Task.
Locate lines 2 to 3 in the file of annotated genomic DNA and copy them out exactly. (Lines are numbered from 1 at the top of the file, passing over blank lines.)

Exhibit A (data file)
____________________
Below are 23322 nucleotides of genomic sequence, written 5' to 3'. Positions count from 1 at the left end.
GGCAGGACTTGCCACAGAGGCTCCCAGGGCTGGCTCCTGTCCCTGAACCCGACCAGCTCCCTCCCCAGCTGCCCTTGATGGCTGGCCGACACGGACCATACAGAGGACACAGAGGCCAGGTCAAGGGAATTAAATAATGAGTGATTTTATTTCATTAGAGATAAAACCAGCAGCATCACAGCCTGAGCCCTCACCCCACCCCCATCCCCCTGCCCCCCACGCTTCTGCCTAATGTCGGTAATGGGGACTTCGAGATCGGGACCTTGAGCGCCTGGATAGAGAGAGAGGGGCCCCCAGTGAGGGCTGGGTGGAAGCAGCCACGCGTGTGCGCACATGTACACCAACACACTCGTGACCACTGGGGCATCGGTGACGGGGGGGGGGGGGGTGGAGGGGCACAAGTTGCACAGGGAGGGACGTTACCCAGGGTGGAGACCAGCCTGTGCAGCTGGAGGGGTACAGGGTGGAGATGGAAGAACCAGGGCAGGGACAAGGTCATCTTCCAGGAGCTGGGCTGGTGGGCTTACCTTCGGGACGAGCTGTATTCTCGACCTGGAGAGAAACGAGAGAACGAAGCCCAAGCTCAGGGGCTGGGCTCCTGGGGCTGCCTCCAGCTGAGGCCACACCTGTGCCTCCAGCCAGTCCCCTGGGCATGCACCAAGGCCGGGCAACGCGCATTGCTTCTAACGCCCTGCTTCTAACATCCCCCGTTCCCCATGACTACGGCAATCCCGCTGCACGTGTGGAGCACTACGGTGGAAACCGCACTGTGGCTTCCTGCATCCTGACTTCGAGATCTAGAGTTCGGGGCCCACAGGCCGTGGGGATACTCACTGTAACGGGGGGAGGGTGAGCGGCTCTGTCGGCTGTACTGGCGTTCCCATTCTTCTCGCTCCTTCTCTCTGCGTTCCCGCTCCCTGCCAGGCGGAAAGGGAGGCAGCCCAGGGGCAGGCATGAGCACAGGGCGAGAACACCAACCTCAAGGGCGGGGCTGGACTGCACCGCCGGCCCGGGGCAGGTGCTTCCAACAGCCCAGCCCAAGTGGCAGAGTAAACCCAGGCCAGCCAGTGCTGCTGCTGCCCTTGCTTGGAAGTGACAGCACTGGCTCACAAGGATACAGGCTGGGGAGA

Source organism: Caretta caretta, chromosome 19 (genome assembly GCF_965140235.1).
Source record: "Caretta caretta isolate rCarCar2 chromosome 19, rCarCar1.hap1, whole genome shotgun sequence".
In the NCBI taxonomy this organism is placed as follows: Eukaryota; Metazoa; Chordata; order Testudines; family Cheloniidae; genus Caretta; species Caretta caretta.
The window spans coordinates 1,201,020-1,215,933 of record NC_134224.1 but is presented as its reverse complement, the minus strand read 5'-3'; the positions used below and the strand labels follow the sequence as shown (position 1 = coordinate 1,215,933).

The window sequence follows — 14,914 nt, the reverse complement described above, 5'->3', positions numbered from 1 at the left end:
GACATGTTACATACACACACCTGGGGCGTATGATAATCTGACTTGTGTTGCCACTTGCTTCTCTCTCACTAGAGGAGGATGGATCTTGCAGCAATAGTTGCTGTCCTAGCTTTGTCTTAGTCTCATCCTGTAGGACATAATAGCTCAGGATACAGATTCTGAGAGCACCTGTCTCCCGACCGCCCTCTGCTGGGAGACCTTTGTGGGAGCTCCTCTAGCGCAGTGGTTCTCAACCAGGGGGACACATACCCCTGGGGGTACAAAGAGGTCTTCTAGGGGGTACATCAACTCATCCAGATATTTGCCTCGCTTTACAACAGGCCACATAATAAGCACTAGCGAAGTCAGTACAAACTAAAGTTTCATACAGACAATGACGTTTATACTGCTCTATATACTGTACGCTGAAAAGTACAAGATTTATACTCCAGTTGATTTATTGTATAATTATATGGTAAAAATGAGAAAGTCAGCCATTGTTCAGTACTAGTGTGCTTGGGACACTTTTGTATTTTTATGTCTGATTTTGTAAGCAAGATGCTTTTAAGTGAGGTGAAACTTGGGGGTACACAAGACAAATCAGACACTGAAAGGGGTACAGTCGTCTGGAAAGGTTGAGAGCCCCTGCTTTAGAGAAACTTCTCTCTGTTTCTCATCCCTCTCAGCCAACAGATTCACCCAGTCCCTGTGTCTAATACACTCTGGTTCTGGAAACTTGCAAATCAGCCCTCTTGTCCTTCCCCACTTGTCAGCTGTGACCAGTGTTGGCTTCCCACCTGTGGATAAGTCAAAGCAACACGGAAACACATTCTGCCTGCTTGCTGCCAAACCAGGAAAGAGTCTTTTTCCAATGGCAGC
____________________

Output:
GGCAGGACTTGCCACAGAGGCTCCCAGGGCTGGCTCCTGTCCCTGAACCCGACCAGCTCCCTCCCCAGCTGCCCTTGATGGCTGGCCGACACGGACCATACAGAGGACACAGAGGCCAGGTCAAGGGAATTAAATAATGAGTGATTTTATTTCATTAGAGATAAAACCAGCAGCATCACAGCCTGAGCCCTCACCCCACCCCCATCCCCCTGCCCCCCACGCTTCTGCCTAATGTCGGTAATGGGGACTTCGAGATCGGGACCTTGAGCGCCTGGATAGAGAGAGAGGGGCCCCCAGTGAGGGCTGGGTGGAAGCAGCCACGCGTGTGCGCACATGTACACCAACACACTCGTGACCACTGGGGCATCGGTGACGGGGGGGGGGGGGGTGGAGGGGCACAAGTTGCACAGGGAGGGACGTTACCCAGGGTGGAGACCAGCCTGTGCAGCTGGAGGGGTACAGGGTGGAGATGGAAGAACCAGGGCAGGGACAAGGTCATCTTCCAGGAGCTGGGCTGGTGGGCTTACCTTCGGGACGAGCTGTATTCTCGACCTGGAGAGAAACGAGAGAACGAAGCCCAAGCTCAGGGGCTGGGCTCCTGGGGCTGCCTCCAGCTGAGGCCACACCTGTGCCTCCAGCCAGTCCCCTGGGCATGCACCAAGGCCGGGCAACGCGCATTGCTTCTAACGCCCTGCTTCTAACATCCCCCGTTCCCCATGACTACGGCAATCCCGCTGCACGTGTGGAGCACTACGGTGGAAACCGCACTGTGGCTTCCTGCATCCTGACTTCGAGATCTAGAGTTCGGGGCCCACAGGCCGTGGGGATACTCACTGTAACGGGGGGAGGGTGAGCGGCTCTGTCGGCTGTACTGGCGTTCCCATTCTTCTCGCTCCTTCTCTCTGCGTTCCCGCTCCCTGCCAGGCGGAAAGGGAGGCAGCCCAGGGGCAGGCATGAGCACAGGGCGAGAACACCAACCTCAAGGGCGGGGCTGGACTGCACCGCCGGCCCGGGGCAGGTGCTTCCAACAGCCCAGCCCAAGTGGCAGAGTAAACCCAGGCCAGCCAGTGCTGCTGCTGCCCTTGCTTGGAAGTGACAGCACTGGCTCACAAGGATACAGGCTGGGGAGA

Source organism: Caretta caretta, chromosome 19 (genome assembly GCF_965140235.1).